New APCC Report: Many Bodies of Water on Cape Cod Have Unacceptably Low Water Quality
Two-thirds of coves, inlets and similar water bodies known as embayments, and one-third of ponds on the Cape, have unacceptably low water quality, according to a new report from the Association to Preserve Cape Cod (APCC).
The result in many cases is loss of ecological function, habitat, species diversity, and aesthetic value.
The problems are largely caused by poorly treated stormwater runoff, poor land use practices—like overuse of fertilizers—and most urgently, inadequately treated wastewater, according to the report.
Septic systems often allow excess nutrients like nitrogen to seep into the groundwater and end up in water bodies. Once there, these nutrients foster unhealthy plant growth and promote bacteria from algae blooms that can be toxic in certain concentrations.
In fact, the APPC found the worst water samples were from the southern and eastern coasts of the Cape in densely populated areas that rely on septic systems.
Andrew Gottlieb, executive director of the APCC, said these problems are only exacerbated by climate change.
“We're providing the nutrients through these external inputs and we're doing them in an environment that has a longer growing season and is warmer in the extremes than it has been,” Gottlieb said.
The APCC found that drinking water on the Cape is “excellent,” according to Consumer Confidence Reports, but there are emerging concerns about unregulated chemicals like pharmaceuticals, microplastics, endocrine-disrupting compounds, and substances called PFAs used in manufacturing that repel oil and water.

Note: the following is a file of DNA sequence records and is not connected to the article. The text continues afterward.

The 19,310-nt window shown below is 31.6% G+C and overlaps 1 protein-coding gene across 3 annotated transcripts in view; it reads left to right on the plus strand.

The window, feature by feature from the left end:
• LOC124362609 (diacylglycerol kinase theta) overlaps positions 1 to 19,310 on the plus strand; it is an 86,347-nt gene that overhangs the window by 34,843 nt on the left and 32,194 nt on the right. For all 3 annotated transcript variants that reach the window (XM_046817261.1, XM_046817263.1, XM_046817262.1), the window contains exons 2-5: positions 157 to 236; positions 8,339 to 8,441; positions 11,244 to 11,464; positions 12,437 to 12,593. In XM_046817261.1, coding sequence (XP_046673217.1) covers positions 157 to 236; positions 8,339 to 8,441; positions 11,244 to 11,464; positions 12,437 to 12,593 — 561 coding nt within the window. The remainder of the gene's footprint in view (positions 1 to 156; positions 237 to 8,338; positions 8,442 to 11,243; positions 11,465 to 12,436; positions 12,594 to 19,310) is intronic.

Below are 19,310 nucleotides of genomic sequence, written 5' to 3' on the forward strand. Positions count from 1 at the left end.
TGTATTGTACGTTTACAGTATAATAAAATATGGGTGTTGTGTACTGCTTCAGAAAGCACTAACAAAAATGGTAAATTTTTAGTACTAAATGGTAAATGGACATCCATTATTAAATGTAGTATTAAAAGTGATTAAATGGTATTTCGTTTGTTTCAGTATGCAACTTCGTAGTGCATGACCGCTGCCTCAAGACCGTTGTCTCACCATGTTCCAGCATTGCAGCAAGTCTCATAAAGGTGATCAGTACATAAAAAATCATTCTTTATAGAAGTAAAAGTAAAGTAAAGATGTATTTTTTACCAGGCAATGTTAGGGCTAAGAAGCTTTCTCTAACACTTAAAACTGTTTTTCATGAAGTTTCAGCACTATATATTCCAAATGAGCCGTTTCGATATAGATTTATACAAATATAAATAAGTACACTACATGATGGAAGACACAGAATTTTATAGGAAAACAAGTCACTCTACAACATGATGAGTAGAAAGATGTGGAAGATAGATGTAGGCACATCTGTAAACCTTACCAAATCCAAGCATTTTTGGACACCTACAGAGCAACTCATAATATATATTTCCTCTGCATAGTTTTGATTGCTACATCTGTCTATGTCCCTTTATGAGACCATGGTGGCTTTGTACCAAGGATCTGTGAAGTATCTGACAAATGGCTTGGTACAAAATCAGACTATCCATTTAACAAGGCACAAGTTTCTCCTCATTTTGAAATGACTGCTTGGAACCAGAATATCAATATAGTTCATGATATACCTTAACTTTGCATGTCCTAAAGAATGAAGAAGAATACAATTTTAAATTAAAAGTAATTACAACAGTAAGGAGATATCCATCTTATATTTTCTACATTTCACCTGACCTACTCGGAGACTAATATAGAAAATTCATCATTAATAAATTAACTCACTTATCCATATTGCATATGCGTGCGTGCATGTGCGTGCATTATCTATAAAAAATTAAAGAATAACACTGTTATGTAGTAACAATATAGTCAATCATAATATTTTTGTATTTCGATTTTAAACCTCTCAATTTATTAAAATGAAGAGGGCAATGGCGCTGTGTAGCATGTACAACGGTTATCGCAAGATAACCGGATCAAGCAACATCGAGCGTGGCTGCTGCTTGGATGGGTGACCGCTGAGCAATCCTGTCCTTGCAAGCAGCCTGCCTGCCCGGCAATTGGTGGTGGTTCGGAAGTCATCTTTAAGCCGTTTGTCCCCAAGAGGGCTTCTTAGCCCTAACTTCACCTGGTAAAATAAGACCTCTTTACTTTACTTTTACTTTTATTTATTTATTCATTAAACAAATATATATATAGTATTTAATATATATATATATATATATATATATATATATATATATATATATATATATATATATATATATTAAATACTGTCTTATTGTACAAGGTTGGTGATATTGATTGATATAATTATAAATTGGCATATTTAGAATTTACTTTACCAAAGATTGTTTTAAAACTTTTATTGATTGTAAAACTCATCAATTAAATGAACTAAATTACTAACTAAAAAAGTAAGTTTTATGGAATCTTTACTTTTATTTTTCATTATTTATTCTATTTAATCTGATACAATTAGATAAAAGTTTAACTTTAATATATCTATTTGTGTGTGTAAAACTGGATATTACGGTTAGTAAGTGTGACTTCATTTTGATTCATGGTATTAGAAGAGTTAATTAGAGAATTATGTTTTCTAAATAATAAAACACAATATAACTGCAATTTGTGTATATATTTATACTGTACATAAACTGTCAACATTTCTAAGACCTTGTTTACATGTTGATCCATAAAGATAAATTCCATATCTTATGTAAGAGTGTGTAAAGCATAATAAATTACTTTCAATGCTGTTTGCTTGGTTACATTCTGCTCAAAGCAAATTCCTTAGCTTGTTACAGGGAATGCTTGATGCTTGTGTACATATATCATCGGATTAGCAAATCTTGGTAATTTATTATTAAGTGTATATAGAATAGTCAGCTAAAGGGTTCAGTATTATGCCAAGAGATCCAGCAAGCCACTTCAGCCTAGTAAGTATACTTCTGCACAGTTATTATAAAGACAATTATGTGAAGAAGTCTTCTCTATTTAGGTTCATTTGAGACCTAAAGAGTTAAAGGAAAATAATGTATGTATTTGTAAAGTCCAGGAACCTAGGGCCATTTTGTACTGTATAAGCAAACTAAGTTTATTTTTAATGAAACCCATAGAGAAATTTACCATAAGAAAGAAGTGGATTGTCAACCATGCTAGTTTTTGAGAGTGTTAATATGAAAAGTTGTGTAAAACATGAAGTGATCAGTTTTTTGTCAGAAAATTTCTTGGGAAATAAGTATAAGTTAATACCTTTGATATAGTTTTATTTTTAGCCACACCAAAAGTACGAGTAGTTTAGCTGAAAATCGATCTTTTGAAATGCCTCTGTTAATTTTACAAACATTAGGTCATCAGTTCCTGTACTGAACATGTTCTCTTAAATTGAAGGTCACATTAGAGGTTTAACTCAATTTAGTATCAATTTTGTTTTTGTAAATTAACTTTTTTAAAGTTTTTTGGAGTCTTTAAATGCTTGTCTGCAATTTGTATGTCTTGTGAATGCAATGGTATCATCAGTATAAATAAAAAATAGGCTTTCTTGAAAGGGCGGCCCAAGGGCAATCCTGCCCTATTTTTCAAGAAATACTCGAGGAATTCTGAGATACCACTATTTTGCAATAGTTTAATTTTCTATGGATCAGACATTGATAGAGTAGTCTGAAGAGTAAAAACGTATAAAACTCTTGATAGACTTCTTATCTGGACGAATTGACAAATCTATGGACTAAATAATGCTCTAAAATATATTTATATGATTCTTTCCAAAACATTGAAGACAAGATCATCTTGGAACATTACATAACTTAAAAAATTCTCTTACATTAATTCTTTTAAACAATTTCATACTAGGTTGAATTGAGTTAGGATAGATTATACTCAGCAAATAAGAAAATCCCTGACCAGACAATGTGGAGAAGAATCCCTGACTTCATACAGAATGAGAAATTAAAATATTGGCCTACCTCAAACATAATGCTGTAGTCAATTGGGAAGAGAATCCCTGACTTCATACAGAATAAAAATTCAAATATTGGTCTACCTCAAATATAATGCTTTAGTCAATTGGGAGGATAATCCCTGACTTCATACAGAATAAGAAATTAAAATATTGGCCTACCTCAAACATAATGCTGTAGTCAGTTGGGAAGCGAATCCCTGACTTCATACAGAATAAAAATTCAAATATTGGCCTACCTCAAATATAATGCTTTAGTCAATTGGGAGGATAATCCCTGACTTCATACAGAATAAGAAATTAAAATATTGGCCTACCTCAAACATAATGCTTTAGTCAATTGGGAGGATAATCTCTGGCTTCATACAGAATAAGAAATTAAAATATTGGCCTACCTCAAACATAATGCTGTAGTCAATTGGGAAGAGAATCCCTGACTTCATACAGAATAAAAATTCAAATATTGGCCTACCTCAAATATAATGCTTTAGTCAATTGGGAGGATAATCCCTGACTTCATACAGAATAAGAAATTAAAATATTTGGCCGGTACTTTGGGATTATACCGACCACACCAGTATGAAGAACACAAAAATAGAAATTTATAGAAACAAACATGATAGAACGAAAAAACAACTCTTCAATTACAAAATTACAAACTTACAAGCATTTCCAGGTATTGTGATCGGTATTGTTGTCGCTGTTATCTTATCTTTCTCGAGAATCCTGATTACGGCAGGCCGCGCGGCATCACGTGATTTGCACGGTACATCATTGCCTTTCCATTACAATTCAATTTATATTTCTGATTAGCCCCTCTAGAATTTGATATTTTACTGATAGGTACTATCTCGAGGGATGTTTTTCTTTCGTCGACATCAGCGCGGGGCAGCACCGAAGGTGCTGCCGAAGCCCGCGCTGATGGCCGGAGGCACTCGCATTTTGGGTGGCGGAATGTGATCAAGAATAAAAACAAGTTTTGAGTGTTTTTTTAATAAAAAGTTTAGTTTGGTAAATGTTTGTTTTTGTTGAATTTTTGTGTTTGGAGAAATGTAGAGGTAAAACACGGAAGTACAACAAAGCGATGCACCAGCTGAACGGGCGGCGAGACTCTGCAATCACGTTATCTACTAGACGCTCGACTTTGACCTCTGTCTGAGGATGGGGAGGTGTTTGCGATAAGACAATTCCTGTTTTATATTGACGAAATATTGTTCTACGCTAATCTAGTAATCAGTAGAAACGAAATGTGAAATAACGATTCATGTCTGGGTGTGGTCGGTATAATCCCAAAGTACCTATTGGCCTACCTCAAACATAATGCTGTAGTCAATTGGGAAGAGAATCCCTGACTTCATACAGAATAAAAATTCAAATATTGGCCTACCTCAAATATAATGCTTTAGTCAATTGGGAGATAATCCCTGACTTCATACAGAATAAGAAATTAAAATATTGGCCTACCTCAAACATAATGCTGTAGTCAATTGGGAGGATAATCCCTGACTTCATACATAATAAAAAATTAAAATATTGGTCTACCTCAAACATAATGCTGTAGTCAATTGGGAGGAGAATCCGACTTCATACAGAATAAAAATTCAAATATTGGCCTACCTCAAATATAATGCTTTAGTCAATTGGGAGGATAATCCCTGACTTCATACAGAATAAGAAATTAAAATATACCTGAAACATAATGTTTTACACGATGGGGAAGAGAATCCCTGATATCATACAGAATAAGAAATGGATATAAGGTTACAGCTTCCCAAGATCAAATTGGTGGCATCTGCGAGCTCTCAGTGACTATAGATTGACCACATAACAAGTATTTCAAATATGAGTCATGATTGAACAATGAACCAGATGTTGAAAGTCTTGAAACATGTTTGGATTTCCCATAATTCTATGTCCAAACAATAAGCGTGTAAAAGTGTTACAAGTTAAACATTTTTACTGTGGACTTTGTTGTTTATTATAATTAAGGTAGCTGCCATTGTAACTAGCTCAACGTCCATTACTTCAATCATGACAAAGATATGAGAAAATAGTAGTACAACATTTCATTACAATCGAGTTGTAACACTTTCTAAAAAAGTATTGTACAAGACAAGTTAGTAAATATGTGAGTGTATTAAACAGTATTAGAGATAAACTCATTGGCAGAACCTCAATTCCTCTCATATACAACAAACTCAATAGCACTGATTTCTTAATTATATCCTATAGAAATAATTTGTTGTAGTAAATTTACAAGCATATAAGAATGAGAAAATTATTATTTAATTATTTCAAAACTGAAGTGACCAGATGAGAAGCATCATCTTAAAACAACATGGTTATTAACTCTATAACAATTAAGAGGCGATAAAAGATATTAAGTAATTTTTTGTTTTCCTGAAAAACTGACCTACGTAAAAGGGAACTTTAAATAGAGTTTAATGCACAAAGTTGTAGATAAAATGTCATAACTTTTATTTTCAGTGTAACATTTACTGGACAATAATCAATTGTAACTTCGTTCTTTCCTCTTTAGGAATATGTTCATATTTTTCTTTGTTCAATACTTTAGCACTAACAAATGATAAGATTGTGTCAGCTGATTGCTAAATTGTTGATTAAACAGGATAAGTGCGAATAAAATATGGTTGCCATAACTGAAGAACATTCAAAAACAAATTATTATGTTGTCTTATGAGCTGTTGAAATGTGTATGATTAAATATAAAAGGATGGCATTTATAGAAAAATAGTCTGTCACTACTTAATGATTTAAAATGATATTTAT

“We should be worried about the trends that are in place because the environmental impacts show up a little bit more readily than some of the public health impacts when it comes to the nutrients. But this is all one related system and an insult somewhere ultimately shows up everywhere,” Gottlieb said.
The APCC compiled data from institutions like the Center for Coastal Studies, UMass Dartmouth, individual pond associations, and the Environmental Protection Agency to complete its review.
In all, the APCC evaluated the water clarity, levels of chlorophyll, dissolved oxygen, and organic nitrogen in 150 freshwater ponds, 20 public water supply systems, and 50 embayments, which are ecologically rich areas where fresh and saltwater mix.
But, Gottlieb said, this regional overview isn’t enough.
“Only 15 percent of the ponds on the Cape have any sort of water quality data,” Gottlieb said. “As a result, we think that this report is probably underestimating the degradation of our freshwater systems as well as the marine environment.”
The APCC recommends individuals do their part by changing their land-use practices and reducing the amount of fertilizer on their lawns.
At the municipal level, towns can implement sewer systems and invest in other alternatives to septic systems, while finding better ways to treat stormwater runoff.
“Hopefully this report will serve as a wakeup call,” Gottlieb said. “Water is everything on Cape Cod. … If we don’t have water quality, we don’t have anything.”